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February 8, 2017 7:03 am

Women’s Pre-Army Program Forced to Move, Reflecting Religious Debate in Israel

avatar by Judy Lash Balint /

Female IDF soldiers during a drill. Photo: Wiki commons.

Female IDF soldiers during a drill. Photo: Wiki commons. – It’s hard to believe that 27 female teenagers are the cause of an intense debate within Israel’s national-religious population.

The young women are students at Mechinat Lapidot — one of only two pre-army preparatory programs in Israel for girls who come from Torah-observant homes. Ma’ale Michmas, the community where the academy is located, recently voted to ask the program to leave.

This vote reflects the split in Israel’s religious community.

Some religious families prefer that their daughters pursue the traditional national service option after high school — to work with schools, hospitals or non-profit groups, and live at home.

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But a growing number of Torah-observant girls are opting for the opportunity to take on more challenging and rigorous roles in the Israel Defense Forces (IDF) — where they might serve in an intelligence unit, as soldier-teachers, in a combat unit or in cybersecurity.

Mechinat Lapidot only enrolled 27 female students this year, but applications for next year are already at 230, according to program founder Nitzanit Rikhlin.

Some religious leaders are concerned that the IDF is an “immodest place,” where young women will be put into close contact with male soldiers, or will mix with non-religious soldiers who could lead them to abandon their religious lifestyle.

One organization, Hotam, has produced a two-minute scare-tactic video titled “Lonely Battle: The Story of a Religious Female Soldier,” which insinuates that religious women in the IDF will face any number of challenges to their faith. A hotline number flashes on the screen for those “wavering between national service and IDF service.”

Nir Yehuda, the Orthodox rabbi who is director of Mechinat Lapidot, admits that he has encountered opposition to the idea of religious women serving in the IDF. “I went around from rabbi to rabbi to get recognition for the need for the Mechina,” he said, adding, “Many now understand, but there are still some who object to the whole idea.”

According to one longtime resident of Ma’ale Michmas, who requested to remain anonymous, the vote over the continued presence of Mechinat Lapidot was close, and reflects “the two camps within Michmas: one is clearly more strict, and they have a very strong mindset about maintaining the separation between boys and girls.”

“That faction follows the interpretation of the late Rabbi Zvi Yehudah Kook (a leading figure in religious Zionism) that women should not go to the army,” the resident said. “These people feel there’s an actual halachic (Jewish legal) prohibition against it, and therefore having the mechina program here reflects badly on the community.”

Emunah, a leading Jewish religious social action organization that aims to advance the status of women, has thrown its support behind the mechina, providing both funding and public support for them. During the recent Emunah World Convention, the group paid a visit to the mechina to hear from the students and faculty and to lend moral support.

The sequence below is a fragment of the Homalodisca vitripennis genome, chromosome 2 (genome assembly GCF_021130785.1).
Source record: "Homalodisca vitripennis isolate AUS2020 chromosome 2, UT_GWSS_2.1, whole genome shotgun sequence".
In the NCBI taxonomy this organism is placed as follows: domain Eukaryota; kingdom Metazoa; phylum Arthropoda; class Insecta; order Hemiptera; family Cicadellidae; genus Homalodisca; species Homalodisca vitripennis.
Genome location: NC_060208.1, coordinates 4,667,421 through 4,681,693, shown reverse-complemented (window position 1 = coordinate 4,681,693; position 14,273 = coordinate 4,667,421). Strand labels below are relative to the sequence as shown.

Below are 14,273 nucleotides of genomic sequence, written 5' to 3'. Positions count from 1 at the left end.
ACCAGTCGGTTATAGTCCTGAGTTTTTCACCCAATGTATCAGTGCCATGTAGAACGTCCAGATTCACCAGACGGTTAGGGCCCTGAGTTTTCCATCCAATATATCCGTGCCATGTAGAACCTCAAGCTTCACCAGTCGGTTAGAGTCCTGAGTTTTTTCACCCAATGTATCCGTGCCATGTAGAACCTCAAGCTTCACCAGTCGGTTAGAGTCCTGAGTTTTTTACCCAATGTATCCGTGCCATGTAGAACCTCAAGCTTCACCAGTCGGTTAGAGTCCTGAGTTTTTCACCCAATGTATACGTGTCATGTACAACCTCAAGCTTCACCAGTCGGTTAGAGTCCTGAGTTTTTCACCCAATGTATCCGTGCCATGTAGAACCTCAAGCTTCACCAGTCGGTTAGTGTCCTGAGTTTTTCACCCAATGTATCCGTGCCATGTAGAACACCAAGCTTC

The group’s representatives listened carefully as a girl named Shani, from Beit Shemesh, described how the program had helped her successfully apply to become an IDF medical instructor. Pninit, a classmate of hers, explained how the mechina course of study had strengthened her Torah outlook and “taught us how to live in a group for the first time.”

Ronit Tal, one of the mechina instructors, told the visitors that a typical day includes morning prayers, sports, and classes in social issues, Talmud, Mishnah, psychology, ethics, art and culture. During the year, students also take part in three or four field trips that focus on different aspects of Israeli society. “We take the study outside the Beit Midrash (study hall),” she said.

“Our mission here is to expose the girls to many opinions so that they come to the IDF ready to stand up for their point of view,” added Tal.

Almog, a Mechinat Lapidot graduate who showed up in her IDF uniform to visit her teachers and friends, told the Emunah visitors, “At the mechina you get a good basis to meet the rest of the world. I know where I come from and where I’m going.”

World Emunah Chairperson Dina Hahn noted that her group would continue to support Mechinat Lapidot because “with more and more observant girls opting for IDF service, Emunah is committed to providing answers in religious society.”

At the end of the current academic year, Mechinat Lapidot will move into its new home — a short distance away in the neighboring small community of Mitzpe Danny. The 40 younger families in that community support the missions and goals of Mechinat Lapidot, according to the school’s founders.

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